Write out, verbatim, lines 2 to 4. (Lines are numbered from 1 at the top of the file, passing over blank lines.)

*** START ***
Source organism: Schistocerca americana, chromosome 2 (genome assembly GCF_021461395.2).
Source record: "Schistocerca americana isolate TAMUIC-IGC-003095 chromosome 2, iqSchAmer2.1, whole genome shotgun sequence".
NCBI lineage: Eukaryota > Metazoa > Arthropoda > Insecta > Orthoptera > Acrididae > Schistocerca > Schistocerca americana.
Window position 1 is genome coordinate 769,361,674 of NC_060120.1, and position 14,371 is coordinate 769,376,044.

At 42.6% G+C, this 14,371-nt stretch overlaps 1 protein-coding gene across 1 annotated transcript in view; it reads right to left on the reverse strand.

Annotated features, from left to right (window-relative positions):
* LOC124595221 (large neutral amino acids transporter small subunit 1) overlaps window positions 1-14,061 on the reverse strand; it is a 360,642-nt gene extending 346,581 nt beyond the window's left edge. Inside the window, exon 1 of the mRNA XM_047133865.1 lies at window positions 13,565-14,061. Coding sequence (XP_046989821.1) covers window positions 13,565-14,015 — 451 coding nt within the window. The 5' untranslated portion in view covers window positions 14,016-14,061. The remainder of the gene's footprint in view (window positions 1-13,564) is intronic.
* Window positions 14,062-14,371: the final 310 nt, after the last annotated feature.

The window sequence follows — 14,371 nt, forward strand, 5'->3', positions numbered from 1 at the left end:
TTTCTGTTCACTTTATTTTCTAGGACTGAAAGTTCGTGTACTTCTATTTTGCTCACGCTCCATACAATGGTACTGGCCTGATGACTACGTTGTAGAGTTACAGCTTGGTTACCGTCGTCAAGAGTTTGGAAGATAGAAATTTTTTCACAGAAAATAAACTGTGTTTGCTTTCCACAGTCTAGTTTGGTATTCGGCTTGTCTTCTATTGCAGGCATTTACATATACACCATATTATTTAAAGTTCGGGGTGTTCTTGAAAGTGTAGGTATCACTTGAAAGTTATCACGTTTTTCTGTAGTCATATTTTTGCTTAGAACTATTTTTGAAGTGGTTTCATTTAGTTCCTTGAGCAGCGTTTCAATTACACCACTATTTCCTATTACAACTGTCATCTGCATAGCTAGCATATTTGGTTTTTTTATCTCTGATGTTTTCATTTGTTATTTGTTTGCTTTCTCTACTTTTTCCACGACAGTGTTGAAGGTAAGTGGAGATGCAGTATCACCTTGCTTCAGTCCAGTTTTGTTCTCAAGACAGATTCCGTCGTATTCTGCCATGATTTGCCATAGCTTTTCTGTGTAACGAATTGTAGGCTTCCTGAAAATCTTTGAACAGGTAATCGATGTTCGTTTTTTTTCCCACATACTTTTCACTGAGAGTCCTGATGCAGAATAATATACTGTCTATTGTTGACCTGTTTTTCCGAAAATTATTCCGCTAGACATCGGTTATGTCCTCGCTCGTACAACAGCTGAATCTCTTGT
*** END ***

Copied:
Source record: "Schistocerca americana isolate TAMUIC-IGC-003095 chromosome 2, iqSchAmer2.1, whole genome shotgun sequence".
NCBI lineage: Eukaryota > Metazoa > Arthropoda > Insecta > Orthoptera > Acrididae > Schistocerca > Schistocerca americana.
Window position 1 is genome coordinate 769,361,674 of NC_060120.1, and position 14,371 is coordinate 769,376,044.